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Six reasons Aussies don’t do minerals PhDs

- By: John P Sykes
Posted in: Blog, Exploration, Management, Media, Mining, PhD, Publications, Research


Last October in the Strictly Boardroom column we considered the problem of why more Australian’s don’t do minerals industry PhDs, with a particular focus on geoscience in this case.

Though initially this may seem a somewhat niche question, many key figures in the domestic exploration industry are PhDs (though you may not realise it). There is more to this than vanity. Exploration requires you to go to new areas or come up with new ideas for old areas to make a major discovery. Essentially you have to be on the frontline of thought – thinking what no one else has thought. Whilst a PhD isn’t required for this, the right sort of one can be very helpful – big picture minerals systems projects, working on new deposit types, new regions, new technologies, linking business or economics with geoscience, intergrating data or ideas, etc., could all help explorers make the next big discoveries.

The irony then, based on 25-years of anecodatal evidence is that whilst foreigners recognise the importance of the right sort of geoscience PhD in contributing to the leading edge of minerals exploration, Australians themselves, from seemingly such a prospective country, do not. The applied exploration geoscience research departments we’ve been associated with in Perth are largely stocked with foreign students – admittedly very good ones – very few Australians undertake this kind of research. Indeed, domestic PhD positions are usually hard to fill, despite incentives (no fees, less bureaucracy, local contacts and references, recognised qualifications, scholarships, bursaries etc.) for Australians, and major disincentives for foreigners, including huge fees, complex bureaucracy and a visa minefield. To emphasise the point, both Allan and myself, who write the Strictly Boardroom column are Brits who moved to Perth to do this kind of PhD.*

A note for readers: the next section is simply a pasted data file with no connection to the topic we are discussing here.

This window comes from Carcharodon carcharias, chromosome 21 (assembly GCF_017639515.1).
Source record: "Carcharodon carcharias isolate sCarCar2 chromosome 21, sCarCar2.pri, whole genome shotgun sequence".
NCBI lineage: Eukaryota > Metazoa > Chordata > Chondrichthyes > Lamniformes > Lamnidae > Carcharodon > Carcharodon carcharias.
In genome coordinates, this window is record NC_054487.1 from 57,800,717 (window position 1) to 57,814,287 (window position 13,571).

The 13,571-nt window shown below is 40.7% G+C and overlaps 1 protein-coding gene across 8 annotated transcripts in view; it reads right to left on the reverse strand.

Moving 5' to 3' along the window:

After some consultation, we came up with six reasons why this might be the case. They are not that original, or surpirsing, but may be worth musing over, for those of you concerned about where the next big exploration ideas and discoveries will come from:

  • A lack of flexibility from universities as the ’employers’ of PhDs, particularly around income and work conditions;
  • Too much bureaucracy and too many ‘bad bosses’ in academia;
  • A lack of recognition for relevant industry experience making each move into academia a major career step backwards;
  • There are actually a lot of good, alternative and better paying jobs in the minerals industry!
  • The industry itself is not creative enough in how it incorporates academic research into industry innovation and R&D;
  • Too few people recognise that a PhD can be a route to success in the minerals industry.

Whether industry, academia and the potential students can get together and resolve this is, of course, another quetsion.

If you want to read the full articles, they are available to subscribers, or contact me:

For keen followers of the Strictly Boardroom column, our book “Strictly (Mining) Boardroom Volume II: A Practitioners Guide for Next Generation Directors” was published last year and is available as a paperback or e-book from Major Street Publishing or Amazon. We’re pleased to say that the book received a very positive review in the AusIMM Bulletin and in Geoscientist magazine – the members publication of the Geological Society of London.

* For the record, we’re now both dual national British-Australian.